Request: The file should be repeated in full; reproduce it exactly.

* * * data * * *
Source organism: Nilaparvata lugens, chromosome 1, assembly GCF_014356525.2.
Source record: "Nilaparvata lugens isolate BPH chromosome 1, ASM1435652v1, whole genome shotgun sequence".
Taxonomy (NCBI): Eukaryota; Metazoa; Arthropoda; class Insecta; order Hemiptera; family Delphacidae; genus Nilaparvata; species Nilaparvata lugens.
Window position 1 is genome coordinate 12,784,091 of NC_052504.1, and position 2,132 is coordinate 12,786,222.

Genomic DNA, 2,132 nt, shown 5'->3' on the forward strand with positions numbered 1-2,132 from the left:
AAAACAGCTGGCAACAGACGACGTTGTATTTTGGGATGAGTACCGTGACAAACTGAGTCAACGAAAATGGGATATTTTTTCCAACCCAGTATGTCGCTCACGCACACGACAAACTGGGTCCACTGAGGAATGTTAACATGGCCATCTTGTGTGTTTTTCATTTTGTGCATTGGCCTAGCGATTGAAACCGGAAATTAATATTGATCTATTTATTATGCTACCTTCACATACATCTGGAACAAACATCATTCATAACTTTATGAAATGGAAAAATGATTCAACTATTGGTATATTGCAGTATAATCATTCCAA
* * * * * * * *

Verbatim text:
Source organism: Nilaparvata lugens, chromosome 1, assembly GCF_014356525.2.
Source record: "Nilaparvata lugens isolate BPH chromosome 1, ASM1435652v1, whole genome shotgun sequence".
Taxonomy (NCBI): Eukaryota; Metazoa; Arthropoda; class Insecta; order Hemiptera; family Delphacidae; genus Nilaparvata; species Nilaparvata lugens.
Window position 1 is genome coordinate 12,784,091 of NC_052504.1, and position 2,132 is coordinate 12,786,222.

Genomic DNA, 2,132 nt, shown 5'->3' on the forward strand with positions numbered 1-2,132 from the left:
AAAACAGCTGGCAACAGACGACGTTGTATTTTGGGATGAGTACCGTGACAAACTGAGTCAACGAAAATGGGATATTTTTTCCAACCCAGTATGTCGCTCACGCACACGACAAACTGGGTCCACTGAGGAATGTTAACATGGCCATCTTGTGTGTTTTTCATTTTGTGCATTGGCCTAGCGATTGAAACCGGAAATTAATATTGATCTATTTATTATGCTACCTTCACATACATCTGGAACAAACATCATTCATAACTTTATGAAATGGAAAAATGATTCAACTATTGGTATATTGCAGTATAATCATTCCAA